From DERs to iDERs
- Dec 8, 2020 10:59 pm GMT
Distributed energy resources (DERs) have emerged as the latest craze in the power sector as it moves away from its historical centralized business paradigm. Broadly speaking, DERs consist of energy efficiency (EE), demand response (DR), distributed generation (DG), distributed storage (DS) plus efforts to monitor and manage all sorts of behind-the-meter (BTM) assets, be it electric vehicles (EVs) or smart thermostats that control HVAC systems. This, however, is decidedly old news. The latest buzzword is integrated DERs or iDERs, according to an insightful white paper by Peter Asmus and colleagues at the Guidehouse, formerly Navigant.
The white paper titled Integrated DERs: Orchestrating the grid’s last mile, spells out why the key operating word moving forward is the “i” in iDERs – both upstream with the utility and grid operations and downstream with customers’ behind-the-meter assets. It points out that, istributed energy resources (DERs) have emerged as the latest craze in the power sector as it moves away from its historical centralized business paradigm. Broadly speaking, DERs consist of energy efficiency (EE), demand response (DR), distributed generation (DG), distributed storage (DS) plus efforts to monitor and manage all sorts of behind-the-meter (BTM) assets, be it electric vehicles (EVs) or smart thermostats that control HVAC systems. This, however, is decidedly old news. The latest buzzword is integrated DERs or iDERs, according to an insightful white paper by Peter Asmus and colleagues at the Guidehouse, formerly Navigant.
“Navigating the energy transformation requires new approaches to integrating DER into the grid and onsite energy networks to bolster resiliency and foster sustainability. It also requires innovative business models that recognize previously hidden value for both end users and stakeholders across the broader energy system”
What will it take to achieve such an outcome?
“A fundamental rethink of strategy and planning as well as organization and system operations that embrace DER networks and their underlying technologies ….”
The result, it says, will be “a system better attuned to evolving demand and customer needs and more compatible with a rapidly changing policy and regulatory environment.”
The Guidehouse white paper, lays out “a vision and roadmap to greater realization of iDER, which describes a more dynamic and highly networked system of DER that can coordinate seamlessly with the bulk energy system.”
What’s the big fuss about the “i” in the iDERs? The answer is that the recent growth of DERs has been such that they can no longer be viewed as a sideshow or treated as an afterthought. DERs are moving mainstream and according to the white paper are dominating new additions/investments in networks globally as illustrated in the above visual as the electricity business is increasingly moving towards a decentralized model.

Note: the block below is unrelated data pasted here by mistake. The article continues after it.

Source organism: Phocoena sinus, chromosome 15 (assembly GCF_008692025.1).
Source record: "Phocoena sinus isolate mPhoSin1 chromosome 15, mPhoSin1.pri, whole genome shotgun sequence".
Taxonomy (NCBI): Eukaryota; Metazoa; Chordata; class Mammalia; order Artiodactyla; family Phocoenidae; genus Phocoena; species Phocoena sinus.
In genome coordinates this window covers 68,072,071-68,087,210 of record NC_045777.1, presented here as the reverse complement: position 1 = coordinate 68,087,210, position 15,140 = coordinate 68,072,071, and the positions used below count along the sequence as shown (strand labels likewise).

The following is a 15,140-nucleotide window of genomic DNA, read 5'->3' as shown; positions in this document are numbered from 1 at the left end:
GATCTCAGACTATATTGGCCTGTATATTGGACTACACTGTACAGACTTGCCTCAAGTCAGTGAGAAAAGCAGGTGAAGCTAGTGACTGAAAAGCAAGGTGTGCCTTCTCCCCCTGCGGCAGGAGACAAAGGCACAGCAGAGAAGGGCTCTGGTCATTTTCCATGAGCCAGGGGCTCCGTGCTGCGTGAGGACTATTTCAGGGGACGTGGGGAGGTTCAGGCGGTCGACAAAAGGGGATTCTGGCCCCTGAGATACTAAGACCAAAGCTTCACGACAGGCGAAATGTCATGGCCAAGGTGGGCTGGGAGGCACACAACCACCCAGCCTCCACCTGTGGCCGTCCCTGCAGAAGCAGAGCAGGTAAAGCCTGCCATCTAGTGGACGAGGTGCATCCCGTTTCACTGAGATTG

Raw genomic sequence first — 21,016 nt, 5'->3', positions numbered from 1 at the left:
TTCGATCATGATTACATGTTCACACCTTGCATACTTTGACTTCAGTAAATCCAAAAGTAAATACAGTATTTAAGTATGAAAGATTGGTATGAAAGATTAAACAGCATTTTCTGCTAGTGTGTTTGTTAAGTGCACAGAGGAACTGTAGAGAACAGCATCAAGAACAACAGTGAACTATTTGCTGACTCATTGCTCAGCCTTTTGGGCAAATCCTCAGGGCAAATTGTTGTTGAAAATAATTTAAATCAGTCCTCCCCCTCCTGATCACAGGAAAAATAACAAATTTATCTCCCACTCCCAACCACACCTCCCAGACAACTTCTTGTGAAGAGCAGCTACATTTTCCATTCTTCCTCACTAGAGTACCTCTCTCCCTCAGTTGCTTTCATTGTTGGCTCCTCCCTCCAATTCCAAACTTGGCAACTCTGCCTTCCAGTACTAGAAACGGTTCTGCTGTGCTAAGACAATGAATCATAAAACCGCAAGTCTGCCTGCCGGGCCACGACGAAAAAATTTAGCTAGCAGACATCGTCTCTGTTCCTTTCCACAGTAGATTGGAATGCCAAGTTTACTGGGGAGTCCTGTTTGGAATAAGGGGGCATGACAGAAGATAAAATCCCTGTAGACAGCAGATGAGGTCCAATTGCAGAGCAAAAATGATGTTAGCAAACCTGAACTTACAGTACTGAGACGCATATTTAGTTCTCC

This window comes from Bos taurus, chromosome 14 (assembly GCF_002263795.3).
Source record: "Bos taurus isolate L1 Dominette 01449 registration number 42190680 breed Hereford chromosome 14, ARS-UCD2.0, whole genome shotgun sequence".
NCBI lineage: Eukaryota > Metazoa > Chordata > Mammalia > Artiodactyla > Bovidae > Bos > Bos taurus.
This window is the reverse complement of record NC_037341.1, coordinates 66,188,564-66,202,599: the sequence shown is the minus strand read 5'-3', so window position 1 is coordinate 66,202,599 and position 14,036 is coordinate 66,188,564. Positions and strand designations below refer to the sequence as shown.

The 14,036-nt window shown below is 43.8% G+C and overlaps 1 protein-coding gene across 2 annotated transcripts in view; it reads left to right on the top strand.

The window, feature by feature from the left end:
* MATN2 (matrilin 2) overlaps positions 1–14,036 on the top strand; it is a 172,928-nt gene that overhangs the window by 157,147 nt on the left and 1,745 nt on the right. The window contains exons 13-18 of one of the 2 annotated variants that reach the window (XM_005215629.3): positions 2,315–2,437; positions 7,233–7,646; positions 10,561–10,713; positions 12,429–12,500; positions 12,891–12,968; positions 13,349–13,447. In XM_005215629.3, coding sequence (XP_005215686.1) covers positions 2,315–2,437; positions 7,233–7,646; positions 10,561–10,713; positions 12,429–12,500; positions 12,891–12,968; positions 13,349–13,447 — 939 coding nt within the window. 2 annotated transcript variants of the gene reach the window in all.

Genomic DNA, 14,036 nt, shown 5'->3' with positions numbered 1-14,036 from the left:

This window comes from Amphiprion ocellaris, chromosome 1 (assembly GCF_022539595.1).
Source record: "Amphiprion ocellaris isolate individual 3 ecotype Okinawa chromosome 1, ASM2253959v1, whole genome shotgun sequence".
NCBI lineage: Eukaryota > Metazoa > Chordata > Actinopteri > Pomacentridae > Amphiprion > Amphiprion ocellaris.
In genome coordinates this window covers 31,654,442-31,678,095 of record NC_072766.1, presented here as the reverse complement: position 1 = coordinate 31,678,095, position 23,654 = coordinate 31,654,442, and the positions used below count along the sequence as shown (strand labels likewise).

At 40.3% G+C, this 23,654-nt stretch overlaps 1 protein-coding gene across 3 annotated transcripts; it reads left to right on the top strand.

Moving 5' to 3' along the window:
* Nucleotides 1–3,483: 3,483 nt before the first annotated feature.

The Guidehouse white paper notes that the future is “very different from the world we live in today.” Take the case of New York, one of the states in the vanguard of the iDER revolution. It says that if the current DER and renewable energy deployment trends continue, by 2040 the Empire State could have.
- 100,000 buildings offering flexible DR loads
- 5,000 MW of distributed energy storage devices deployed behind and in front of the meter
- 9,000 MW of offshore wind
- 250,000 solar plus storage systems installed at residences; and
- 100,000 EVs plugged into distribution networks
In such a future, DERs clearly play a much more prominent role and have to be intimately integrated with the utility’s upstream assets as well as the operations of the grid. Otherwise, they will be sub-optimally utilized and their value marginally captured and monetized. For DER to work seamlessly and optimally, as illustrated in the accompanying visual, the “utility operations” have to seamlessly interface with “customer assets” at the “grid’s edge.”
The white paper argues that the key to successful iDERs is to harness the full value of DERs.
“The value of DER assets is typically measured by the capital expense attached to them purchase. However, the value of each asset to the commonly shared power grid grows exponentially if integrated with other DER assets in a smart and nimble way, even as the capital cost declines. One could argue this is the best of both worlds: lower cost but better value.”
The Guidehouse’s vision of the DERs is broad and envisions a host of players, potentially collaborating and/or competing, for a slice of the growing DER pie. This is beginning to happen as new players are joining the usual suspects in what is likely to remain a highly fragmented space. As illustrated in the visual on left, many players are beginning to appear in what promises to lead to significant disruptions in the way energy services will be delivered and paid for in a future enabled by the rapid proliferation of smart connected devices and the connectivity of behind-the-meter assets enabled by the cloud.
Much is expected to happen as more emphasis is placed on managing the many useful attributes of behind-the-meter assets in the next decade or so. The Guidehouse is spot on in stating that the time has arrived to integrate the DERs into the upstream operations of the utility industry, and in doing so, extract more value from such investments. n